Expiring Today—Celebrate National IT Professionals Day with 3 months of free Premium Membership. Use Code ITDAY17

x
?
Solved

OpenSUSE remote installation with special kernel modules

Posted on 2011-02-26
9
Medium Priority
?
534 Views
Last Modified: 2012-05-11
Hi experts!
I want to remotely install OpenSUSE on one of my servers. I followed the instructions given at http://en.opensuse.org/SDB:Remote_installation, but it didn't work. (My server reverted back to the already installed system.)
I think this has to do with a special kernel module (megaraid_sas) that is necessary for the raid controller. Without this module, the kernel cannot find any disk. Of course, the module is not included in the initrd provided by OpenSUSE.
I know how to add files to the initrd, but I have no idea where I have to put the required kernel module and which config file inside the initrd must be modified to make the kernel load the module.
Thanks for your help!

Christian
0
Comment
Question by:chschroe
[X]
Welcome to Experts Exchange

Add your voice to the tech community where 5M+ people just like you are talking about what matters.

  • Help others & share knowledge
  • Earn cash & points
  • Learn & ask questions
  • 5
  • 4
9 Comments
 
LVL 35

Accepted Solution

by:
Duncan Roe earned 2000 total points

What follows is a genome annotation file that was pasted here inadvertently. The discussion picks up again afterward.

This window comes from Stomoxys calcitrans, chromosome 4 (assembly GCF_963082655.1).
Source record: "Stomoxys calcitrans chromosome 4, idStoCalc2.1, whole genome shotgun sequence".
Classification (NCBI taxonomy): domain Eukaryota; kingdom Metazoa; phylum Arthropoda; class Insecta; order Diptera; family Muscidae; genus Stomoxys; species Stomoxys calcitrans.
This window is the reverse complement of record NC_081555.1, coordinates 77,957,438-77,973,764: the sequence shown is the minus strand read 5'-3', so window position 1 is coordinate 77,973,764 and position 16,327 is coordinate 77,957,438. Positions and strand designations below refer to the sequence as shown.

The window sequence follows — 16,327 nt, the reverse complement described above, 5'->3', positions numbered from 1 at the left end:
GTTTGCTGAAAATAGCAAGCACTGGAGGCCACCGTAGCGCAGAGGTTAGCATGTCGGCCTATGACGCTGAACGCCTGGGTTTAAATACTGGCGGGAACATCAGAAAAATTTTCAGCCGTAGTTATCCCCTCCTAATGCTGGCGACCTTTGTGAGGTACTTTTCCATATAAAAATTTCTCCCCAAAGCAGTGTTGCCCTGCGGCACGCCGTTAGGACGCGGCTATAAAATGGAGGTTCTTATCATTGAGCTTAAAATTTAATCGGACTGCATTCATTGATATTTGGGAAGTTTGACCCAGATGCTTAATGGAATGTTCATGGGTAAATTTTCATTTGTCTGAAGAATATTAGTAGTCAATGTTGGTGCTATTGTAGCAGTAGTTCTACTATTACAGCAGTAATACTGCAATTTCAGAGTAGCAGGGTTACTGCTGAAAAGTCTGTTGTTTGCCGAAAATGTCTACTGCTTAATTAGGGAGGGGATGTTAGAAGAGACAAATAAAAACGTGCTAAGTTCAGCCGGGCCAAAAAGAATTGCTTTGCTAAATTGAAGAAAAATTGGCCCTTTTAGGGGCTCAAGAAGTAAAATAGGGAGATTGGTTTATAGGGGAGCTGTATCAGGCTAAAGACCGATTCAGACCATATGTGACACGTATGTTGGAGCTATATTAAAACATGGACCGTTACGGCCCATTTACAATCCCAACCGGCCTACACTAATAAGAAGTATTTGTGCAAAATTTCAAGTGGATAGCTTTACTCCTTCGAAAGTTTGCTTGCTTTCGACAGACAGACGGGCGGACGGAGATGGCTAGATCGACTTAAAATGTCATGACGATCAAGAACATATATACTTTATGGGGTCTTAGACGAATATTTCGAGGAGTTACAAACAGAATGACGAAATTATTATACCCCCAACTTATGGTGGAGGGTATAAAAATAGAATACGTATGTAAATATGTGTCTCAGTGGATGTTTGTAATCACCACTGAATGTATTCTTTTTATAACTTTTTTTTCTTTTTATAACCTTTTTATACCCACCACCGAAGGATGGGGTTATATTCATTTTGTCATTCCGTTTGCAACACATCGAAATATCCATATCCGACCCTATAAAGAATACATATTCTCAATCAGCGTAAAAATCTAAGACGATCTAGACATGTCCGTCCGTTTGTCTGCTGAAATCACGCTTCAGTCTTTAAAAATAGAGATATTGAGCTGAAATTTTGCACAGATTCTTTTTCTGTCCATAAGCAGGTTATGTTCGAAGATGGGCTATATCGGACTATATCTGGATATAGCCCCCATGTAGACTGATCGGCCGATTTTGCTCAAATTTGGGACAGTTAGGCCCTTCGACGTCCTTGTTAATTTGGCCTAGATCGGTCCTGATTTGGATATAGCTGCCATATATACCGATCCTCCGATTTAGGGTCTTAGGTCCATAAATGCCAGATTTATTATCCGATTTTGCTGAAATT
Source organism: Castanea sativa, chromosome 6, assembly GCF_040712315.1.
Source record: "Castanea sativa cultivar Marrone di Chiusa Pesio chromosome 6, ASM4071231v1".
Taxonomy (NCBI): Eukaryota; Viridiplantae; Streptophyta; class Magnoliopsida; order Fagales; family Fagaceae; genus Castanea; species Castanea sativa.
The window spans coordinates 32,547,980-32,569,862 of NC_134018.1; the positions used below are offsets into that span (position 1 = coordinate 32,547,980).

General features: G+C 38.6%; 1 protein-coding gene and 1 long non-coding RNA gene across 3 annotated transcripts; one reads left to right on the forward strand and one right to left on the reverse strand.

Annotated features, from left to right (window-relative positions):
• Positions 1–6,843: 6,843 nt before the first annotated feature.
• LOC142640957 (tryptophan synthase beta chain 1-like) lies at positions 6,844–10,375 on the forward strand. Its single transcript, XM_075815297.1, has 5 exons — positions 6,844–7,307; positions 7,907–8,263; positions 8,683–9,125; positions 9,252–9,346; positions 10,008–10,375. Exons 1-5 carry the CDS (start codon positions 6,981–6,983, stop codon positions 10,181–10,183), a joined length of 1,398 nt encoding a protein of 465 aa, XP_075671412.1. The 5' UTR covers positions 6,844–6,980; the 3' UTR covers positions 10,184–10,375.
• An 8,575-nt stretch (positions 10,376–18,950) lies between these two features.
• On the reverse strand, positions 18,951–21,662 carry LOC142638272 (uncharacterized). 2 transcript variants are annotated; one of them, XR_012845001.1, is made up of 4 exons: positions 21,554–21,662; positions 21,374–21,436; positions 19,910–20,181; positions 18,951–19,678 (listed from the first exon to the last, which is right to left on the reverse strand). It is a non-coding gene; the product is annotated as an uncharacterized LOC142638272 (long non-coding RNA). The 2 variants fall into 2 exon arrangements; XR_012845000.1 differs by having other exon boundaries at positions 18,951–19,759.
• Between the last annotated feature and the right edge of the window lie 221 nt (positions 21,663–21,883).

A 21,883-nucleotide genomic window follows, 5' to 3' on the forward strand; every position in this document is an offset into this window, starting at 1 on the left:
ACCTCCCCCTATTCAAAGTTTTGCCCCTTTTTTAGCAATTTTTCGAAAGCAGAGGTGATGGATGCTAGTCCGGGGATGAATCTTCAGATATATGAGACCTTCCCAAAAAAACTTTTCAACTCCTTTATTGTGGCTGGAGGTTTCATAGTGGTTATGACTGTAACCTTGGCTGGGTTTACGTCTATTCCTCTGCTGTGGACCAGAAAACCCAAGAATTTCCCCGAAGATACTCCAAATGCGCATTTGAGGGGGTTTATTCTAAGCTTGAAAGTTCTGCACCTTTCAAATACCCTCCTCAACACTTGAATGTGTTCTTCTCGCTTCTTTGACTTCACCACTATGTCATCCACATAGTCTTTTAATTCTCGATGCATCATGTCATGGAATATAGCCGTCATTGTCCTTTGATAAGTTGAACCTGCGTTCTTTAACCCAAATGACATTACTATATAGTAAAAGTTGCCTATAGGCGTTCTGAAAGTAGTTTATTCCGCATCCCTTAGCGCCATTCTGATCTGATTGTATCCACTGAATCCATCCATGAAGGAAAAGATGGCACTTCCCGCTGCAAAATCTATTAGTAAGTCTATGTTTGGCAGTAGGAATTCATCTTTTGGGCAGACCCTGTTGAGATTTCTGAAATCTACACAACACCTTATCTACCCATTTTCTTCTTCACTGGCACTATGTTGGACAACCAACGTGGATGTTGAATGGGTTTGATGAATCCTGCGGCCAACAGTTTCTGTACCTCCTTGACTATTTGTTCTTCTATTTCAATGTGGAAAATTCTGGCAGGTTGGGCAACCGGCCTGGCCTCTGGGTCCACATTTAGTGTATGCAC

ID: 34989862
Can you rebuild the initrd from scratch? It should be straightforward to add another .ko file if so.
Otherwise you have to jump through hoops a bit - please see a Q I contributed to in that regard
0
 

Author Comment

by:chschroe
ID: 34991458
I must admit that I have never built a complete initrd before, but that should be possible with a little help from Google. However, I also have no idea how exactly the OpenSUSE installer initrd works. The "init" program inside is an executable, not a shell script, so I do not know what it does.
I have also read the thread that you posted. I am not quite sure if I can use your instructions. What puzzles me is that I do not even have a modules.dep file in the initrd. I have only two files (loop.ko and squashfs.ko) in /lib/modules/2.6.34-12-default/initrd. Is it possible that the installation kernel does not need any modules by default? I still have not yet understood how I can tell the kernel to load a specific module, i.e. what I do with "insmod" or "modprobe" from the command line.
0
 
LVL 35

Assisted Solution

by:Duncan Roe
Duncan Roe earned 2000 total points
ID: 34992732
It is possible that the install kernel contains nearly everything, but it would surprise me if that were the case. These 2 modules might be what the kernel requires to unpack the rest of the initrd. I suspect the rest of the modules are in a squashfs which is loopback-mounted. I had not heard of squashfs before, but on looking I see it has been in the kernel since at least 2.6.29.2. There is documentation for it in /usr/src/linux/Documentation/filesystems/squashfs.txt. It's a read-only file system like isofs, and has mksquashfs to create one. You should find it quite familiar if you've burned file system images before.
modprobe takes a simple module name as its argument e.g. modprobe squashfs. Module arguments may be added if required. insmod takes a path name - only use it if you really know what you are doing.
0
Windows Server 2016: All you need to know

Learn about Hyper-V features that increase functionality and usability of Microsoft Windows Server 2016. Also, throughout this eBook, you’ll find some basic PowerShell examples that will help you leverage the scripts in your environments!

 

Author Comment

by:chschroe
ID: 34994940